In the heart of the countryside on the outskirts of Lille, France, interior decorator Rachel Coppens welcomes us into her home.
A former stable transformed into a house for a growing family of three, the structure features a cathedral roof and exposed framework that contribute to its rustic charm. “As soon as I saw this place, I knew that I had found our home,” she says. “It has everything – volume, untouched space and nature.”
Rachel and her husband, who had previously resided in a former silk factory in the centre of Lille, were looking to relocate to the country in time for the birth of their first child when they came across the barn. It clearly required plenty of work and a little bit of luck – butRachel felt the space checked some necessary boxes and had plenty of promise.
“We wanted to have outdoor space as well as big open-plan loft-style volumes,” sharesRachel, who is known on Instagram as @RachelStyliste. “We also wanted to start from scratch and dream up our own home, and it was easy for us to imagine our family living here.”
From the planning stages to completion, the two renovation experts dealt with everything. The 1,000sqft barn was converted into a living area complete with a kitchen, dining room and sitting room. From there, they constructed a door that now leads to a 1,400sqft wood-covered extension that housesRachel and her husband’s en-suite bedroom, as well as two additional bedrooms and a bathroom that caters to their needs as a family.
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Instead of gutting the space completely,Rachel decided to restore the structural elements that could be conserved, such as the framework. To ensure cohesiveness throughout the barn, walls on the extension side and the two adjoining partitions were whitewashed, allowing the partitions to blend in with the living area’s exposed beams. See more: How to wrap your Christmas presents, according to a Hong Kong florist
After supervising the completion of the construction work,Rachel took designing the home – a passion that has become her profession – into her own hands. She describes her style as a melting pot of rustic and ethnic bohemian influences with lots of wooden elements, which is apparent at the first glance of her own home. Travel is her primary source of inspiration and as an interior stylist,Rachel is well-equipped with information on where best to unearth furniture, particularly in Lille and in nearby Belgium, which has a wealth of design boutiques and antique stores, and is one of her favourite regions to hunt for one-of-a-kind pieces. “I enjoy going to Architecture et Matériaux Authentiques in Tourcoing,” she says. “It’s there that I found railway sleepers for our kitchen worktops.”As for the piecesRachel couldn’t find, she decided to build them herself. The dining table, crafted using timber planks, was designed and produced entirely by her, as was the tepee bed she had long dreamed of but hadn’t been able to locate for her son’s bedroom. “I learned to use a jigsaw during my carpentry lessons while doing my visual merchandising course,” she shares. “I’ve come to enjoy do-it-yourself work, as it allows me to make my own unique pieces at more practical price points.”See more: The Home Journal guide to spending the most wonderful time of the year in New York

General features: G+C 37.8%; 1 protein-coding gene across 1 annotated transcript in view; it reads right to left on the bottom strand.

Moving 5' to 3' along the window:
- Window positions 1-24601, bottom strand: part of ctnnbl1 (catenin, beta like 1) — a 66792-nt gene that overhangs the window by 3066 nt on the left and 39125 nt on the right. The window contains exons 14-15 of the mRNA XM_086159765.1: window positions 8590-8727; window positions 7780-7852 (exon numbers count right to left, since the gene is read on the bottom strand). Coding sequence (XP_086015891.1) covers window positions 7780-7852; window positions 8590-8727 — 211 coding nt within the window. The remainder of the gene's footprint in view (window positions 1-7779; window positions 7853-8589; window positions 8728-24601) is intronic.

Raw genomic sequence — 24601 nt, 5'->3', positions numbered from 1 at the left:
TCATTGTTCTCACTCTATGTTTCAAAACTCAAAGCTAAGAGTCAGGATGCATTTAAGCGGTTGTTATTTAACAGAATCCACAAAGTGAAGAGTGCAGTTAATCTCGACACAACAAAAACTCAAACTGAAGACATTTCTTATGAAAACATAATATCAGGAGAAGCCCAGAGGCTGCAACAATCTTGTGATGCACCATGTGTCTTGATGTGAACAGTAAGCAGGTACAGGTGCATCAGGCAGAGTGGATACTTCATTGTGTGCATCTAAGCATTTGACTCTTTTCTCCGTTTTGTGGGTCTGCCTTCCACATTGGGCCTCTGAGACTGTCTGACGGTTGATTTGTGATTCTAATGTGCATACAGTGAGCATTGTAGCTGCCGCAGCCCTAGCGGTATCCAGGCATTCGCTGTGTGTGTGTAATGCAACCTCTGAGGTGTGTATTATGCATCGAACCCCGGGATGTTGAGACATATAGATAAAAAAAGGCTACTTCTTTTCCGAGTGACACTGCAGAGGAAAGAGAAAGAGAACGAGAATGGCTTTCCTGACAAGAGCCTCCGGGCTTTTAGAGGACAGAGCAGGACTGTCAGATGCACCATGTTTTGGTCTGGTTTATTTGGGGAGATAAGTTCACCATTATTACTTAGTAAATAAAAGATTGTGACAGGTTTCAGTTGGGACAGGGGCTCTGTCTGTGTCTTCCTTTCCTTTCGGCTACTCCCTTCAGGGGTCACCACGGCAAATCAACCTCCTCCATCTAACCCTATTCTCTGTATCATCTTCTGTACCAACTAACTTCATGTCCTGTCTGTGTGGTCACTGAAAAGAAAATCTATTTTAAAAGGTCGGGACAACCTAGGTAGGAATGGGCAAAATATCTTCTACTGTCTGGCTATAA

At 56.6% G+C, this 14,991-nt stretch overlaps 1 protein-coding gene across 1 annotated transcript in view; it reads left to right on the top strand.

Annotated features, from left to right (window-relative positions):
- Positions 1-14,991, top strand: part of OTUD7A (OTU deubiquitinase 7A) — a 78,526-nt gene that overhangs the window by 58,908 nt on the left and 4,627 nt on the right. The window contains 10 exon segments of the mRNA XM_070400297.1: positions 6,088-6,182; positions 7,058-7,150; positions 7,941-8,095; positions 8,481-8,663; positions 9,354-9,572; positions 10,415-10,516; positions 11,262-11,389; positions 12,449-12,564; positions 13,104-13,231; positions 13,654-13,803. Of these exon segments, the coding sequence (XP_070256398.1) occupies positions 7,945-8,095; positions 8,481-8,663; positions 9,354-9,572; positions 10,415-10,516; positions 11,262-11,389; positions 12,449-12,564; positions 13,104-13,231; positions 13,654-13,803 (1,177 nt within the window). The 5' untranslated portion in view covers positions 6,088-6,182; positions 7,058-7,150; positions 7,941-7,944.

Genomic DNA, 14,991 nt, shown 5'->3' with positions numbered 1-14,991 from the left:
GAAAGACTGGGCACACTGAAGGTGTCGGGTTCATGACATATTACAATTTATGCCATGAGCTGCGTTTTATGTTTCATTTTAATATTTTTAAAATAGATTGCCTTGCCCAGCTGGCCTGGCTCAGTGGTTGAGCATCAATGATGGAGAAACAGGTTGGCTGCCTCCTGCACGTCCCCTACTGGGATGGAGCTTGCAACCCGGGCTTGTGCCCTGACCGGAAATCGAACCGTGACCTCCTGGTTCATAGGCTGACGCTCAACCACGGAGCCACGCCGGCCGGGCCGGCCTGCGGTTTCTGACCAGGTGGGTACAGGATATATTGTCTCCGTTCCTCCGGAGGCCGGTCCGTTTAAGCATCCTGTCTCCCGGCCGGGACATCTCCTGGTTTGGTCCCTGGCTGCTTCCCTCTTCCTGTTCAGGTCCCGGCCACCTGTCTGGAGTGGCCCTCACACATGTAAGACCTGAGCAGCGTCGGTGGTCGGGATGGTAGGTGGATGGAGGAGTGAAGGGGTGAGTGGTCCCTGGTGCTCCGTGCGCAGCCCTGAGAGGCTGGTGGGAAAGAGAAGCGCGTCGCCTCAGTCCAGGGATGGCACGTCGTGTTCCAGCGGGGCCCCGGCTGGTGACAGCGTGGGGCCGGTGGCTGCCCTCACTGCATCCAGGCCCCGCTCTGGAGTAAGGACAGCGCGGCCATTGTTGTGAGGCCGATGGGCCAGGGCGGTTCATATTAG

Rachel has succeeded in injecting her deeply personal style into her home, lovingly arranged with a harmony of materials and tones. Wood, soft rugs and an array of candles create a cosy, intimate setting that’s perfect for Yuletide celebrations. Her finishing touch is the Christmas tree, decorated in varying shades of white and gold – and adding to the magic of winter evenings spent by the fireplace.
This article originally appears in our December 2018 issue as ‘Stable Charm,’ available on newsstands now.
Photography: Julien Fernandez